The Bill of Rights contains numerous important protections for people against possible overreach by the government, especially in prosecutions for alleged offenses. The Fifth Amendment protects a very important right: the privilege against self-incrimination. This means that a court cannot compel a person to testify against themselves in a criminal trial. A person invoking this privilege is often said to be “taking the Fifth.” The laws that deal with driving while intoxicated (DWI) in New Jersey and many other states, however, seem to conflict with this privilege in some ways, such as by requiring drivers to submit to breath testing. It is worth looking more closely at these laws, and how the U.S. Supreme Court and New Jersey courts have interpreted them in light of the Bill of Rights.
The state can present statements made by a defendant as evidence of guilt at trial, with some important restrictions. One of the most famous decisions by the U.S. Supreme Court, Miranda v. Arizona in 1966, established that law enforcement officers must advise a suspect of certain constitutional rights before conducting a “custodial interrogation.” The warning that has resulted from this ruling, known as the “Miranda warning,” includes the Fifth Amendment privilege against self-incrimination and the Sixth Amendment right to an attorney.
Officers must read the Miranda warning to a suspect at about the same time they place the suspect under formal arrest, and before they begin asking direct questions about the alleged offense. These are the two elements of a “custodial interrogation,” and they must be present for Miranda to apply. Statements made by a suspect during a custodial interrogation are inadmissible in court if the suspect has not been “Mirandized.”
In New Jersey, DWI is a traffic offense, not a criminal offense, although the difference may seem unimportant to someone sentenced to a jail term. The question arose after Miranda as to whether the Miranda warning was required in non-criminal cases like DWI. The U.S. Supreme Court addressed this in 1984 in Berkemer v. McCarty. The court held that people suspected of traffic offenses are subject to the same Miranda protections, but only once they are in custody. Questioning that takes place during a traffic stop, but before an arrest, does not violate the Fifth Amendment.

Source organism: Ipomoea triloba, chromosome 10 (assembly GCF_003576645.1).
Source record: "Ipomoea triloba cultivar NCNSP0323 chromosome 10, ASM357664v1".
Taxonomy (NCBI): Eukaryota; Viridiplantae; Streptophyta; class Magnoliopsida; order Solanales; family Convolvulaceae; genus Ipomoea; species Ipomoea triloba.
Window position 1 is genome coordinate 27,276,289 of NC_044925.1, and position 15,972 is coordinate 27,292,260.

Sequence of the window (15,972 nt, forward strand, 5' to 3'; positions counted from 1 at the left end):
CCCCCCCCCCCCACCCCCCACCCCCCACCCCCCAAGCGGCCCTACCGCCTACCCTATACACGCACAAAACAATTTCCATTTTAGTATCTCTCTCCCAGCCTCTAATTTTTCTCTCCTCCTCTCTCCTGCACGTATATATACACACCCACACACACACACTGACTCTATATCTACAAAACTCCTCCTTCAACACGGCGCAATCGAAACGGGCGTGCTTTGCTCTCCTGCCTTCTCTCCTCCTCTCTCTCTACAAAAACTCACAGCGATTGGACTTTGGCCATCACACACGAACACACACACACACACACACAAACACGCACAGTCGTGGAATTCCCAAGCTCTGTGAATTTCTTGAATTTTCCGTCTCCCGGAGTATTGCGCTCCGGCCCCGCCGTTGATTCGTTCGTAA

Multiple defendants have claimed that New Jersey’s implied consent statute, which requires people suspected of DWI to submit a breath sample to police on penalty of license suspension, and the use of field sobriety tests (FSTs) during traffic stops violate the Fifth Amendment privilege against self-incrimination. In 1984, the New Jersey Appellate Division’s ruling in State v. Green rejected this argument. It held that the privilege “is not necessarily implicated just because a suspect is compelled in some way to cooperate in developing evidence which may be used against him,” and it cited prior decisions that affirmed other practices requiring cooperation from suspects. This included the 1966 U.S. Supreme Court decision in Schmerber v. California, which involved drawing blood from a DWI suspect without a warrant.
If you are facing a charge of alleged DWI, a knowledgeable and experienced DWI attorney can help you understand your rights and protect your interests in court. We have dedicated our entire practice at Levow DWI Law to defending the rights of people charged with DWI in New Jersey. Contact us online or at (877) 975-3399 today to schedule a free and confidential consultation with a member of our team.
More Blog Posts:
Court Rules on Right Against Self-Incrimination, Right to Jury Trial in New Jersey DWI Case, New Jersey DWI Attorney Blog, April 27, 2015
Motorist Settles Lawsuit Against City Involving Arrest for Alleged DWI, New Jersey DWI Attorney Blog, March 6, 2015
Is There a Right to Trial by Jury in New Jersey DWI Cases? New Jersey DWI Attorney Blog, December 22, 2014